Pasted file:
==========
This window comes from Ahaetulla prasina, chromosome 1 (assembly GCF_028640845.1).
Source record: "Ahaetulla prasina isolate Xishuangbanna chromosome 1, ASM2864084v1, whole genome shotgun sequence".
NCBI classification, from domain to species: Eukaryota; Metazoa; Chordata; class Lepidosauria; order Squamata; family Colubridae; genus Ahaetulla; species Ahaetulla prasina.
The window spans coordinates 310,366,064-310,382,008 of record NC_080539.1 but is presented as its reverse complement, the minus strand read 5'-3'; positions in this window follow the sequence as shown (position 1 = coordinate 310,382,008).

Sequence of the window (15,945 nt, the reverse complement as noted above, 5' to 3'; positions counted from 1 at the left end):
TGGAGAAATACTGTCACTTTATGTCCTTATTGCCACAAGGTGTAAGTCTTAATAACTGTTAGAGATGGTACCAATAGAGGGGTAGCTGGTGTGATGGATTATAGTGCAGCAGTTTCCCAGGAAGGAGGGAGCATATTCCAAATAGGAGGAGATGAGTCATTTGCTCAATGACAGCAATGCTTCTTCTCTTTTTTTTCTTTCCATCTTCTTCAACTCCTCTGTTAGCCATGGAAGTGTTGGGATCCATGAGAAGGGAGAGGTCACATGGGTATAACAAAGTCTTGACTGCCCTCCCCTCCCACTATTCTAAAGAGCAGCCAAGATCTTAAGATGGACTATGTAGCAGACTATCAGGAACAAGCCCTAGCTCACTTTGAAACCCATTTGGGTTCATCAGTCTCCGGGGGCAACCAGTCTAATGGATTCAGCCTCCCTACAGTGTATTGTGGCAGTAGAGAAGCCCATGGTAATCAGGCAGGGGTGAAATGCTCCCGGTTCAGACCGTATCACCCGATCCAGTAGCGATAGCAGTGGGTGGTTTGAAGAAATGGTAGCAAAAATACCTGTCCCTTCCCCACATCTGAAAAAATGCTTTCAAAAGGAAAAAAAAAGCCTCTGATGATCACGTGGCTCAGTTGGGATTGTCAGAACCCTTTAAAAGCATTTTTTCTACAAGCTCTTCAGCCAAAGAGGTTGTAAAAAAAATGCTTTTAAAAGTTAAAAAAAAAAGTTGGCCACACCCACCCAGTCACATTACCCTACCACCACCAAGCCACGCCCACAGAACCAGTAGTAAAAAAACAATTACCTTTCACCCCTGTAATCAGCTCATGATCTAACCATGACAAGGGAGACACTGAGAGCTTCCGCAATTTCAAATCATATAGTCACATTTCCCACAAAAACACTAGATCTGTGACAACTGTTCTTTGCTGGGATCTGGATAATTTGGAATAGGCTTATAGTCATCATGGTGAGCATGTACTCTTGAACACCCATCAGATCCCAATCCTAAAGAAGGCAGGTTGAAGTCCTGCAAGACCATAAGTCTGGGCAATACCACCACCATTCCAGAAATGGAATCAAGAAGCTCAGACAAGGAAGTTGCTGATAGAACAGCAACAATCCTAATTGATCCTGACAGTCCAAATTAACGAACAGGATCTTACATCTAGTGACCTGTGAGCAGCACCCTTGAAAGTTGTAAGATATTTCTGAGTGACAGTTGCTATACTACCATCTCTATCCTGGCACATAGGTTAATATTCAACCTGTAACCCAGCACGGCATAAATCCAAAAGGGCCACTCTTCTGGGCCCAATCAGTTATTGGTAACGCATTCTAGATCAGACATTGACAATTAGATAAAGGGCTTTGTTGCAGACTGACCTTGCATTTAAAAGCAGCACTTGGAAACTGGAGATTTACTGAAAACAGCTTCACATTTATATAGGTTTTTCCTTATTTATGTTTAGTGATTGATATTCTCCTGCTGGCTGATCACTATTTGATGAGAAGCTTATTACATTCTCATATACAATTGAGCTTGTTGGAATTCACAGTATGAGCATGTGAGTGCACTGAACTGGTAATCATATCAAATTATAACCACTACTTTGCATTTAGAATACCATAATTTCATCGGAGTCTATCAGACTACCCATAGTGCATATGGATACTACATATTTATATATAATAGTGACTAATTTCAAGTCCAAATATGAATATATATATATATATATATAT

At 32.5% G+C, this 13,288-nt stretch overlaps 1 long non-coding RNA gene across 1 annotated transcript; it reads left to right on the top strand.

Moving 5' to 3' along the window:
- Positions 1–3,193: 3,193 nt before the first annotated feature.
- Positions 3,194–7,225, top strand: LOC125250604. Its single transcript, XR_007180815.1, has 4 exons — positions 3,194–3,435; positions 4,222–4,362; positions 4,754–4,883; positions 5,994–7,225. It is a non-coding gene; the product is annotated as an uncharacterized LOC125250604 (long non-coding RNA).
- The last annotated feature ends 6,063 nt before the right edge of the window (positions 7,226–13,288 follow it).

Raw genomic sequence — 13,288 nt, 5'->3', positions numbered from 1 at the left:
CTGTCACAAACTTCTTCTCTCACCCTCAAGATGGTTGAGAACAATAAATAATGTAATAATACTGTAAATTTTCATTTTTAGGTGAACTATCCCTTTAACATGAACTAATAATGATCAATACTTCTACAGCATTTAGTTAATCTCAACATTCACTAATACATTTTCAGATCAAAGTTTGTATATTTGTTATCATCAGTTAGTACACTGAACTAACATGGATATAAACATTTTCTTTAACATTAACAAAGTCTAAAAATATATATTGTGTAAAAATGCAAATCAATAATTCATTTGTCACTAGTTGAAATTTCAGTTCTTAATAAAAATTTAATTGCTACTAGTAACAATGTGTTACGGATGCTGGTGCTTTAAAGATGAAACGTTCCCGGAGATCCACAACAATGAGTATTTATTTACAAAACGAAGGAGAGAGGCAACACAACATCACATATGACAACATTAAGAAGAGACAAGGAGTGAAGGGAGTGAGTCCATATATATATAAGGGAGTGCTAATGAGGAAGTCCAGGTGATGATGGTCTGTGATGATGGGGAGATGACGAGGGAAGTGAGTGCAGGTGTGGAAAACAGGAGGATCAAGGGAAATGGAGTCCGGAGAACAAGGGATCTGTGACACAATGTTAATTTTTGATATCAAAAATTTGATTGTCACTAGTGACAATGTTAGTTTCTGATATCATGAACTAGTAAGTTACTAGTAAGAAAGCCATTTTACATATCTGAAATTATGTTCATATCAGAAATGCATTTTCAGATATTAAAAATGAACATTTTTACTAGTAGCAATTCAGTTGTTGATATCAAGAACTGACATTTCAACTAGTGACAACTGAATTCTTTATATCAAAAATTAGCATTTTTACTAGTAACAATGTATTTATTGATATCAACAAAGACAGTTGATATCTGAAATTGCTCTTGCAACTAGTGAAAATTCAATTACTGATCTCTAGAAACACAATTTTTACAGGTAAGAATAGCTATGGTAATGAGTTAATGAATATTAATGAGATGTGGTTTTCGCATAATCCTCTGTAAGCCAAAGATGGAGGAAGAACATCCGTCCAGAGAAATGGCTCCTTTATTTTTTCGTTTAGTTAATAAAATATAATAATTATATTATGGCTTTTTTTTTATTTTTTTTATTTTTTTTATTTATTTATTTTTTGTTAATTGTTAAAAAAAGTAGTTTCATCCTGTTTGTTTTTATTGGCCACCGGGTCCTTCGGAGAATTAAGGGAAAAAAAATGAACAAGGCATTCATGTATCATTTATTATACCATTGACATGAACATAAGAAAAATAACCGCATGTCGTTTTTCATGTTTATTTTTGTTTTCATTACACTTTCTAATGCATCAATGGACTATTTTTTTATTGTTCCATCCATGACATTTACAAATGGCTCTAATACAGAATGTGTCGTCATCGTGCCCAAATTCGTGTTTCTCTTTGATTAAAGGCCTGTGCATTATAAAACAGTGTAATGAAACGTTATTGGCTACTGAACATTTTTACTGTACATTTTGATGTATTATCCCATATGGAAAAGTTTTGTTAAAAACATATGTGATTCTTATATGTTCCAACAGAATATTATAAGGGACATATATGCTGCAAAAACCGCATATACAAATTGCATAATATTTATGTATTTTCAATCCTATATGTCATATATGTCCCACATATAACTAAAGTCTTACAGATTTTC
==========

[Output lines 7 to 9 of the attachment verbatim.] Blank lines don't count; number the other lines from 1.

At 32.5% G+C, this 13,288-nt stretch overlaps 1 long non-coding RNA gene across 1 annotated transcript; it reads left to right on the top strand.

Moving 5' to 3' along the window:
- Positions 1–3,193: 3,193 nt before the first annotated feature.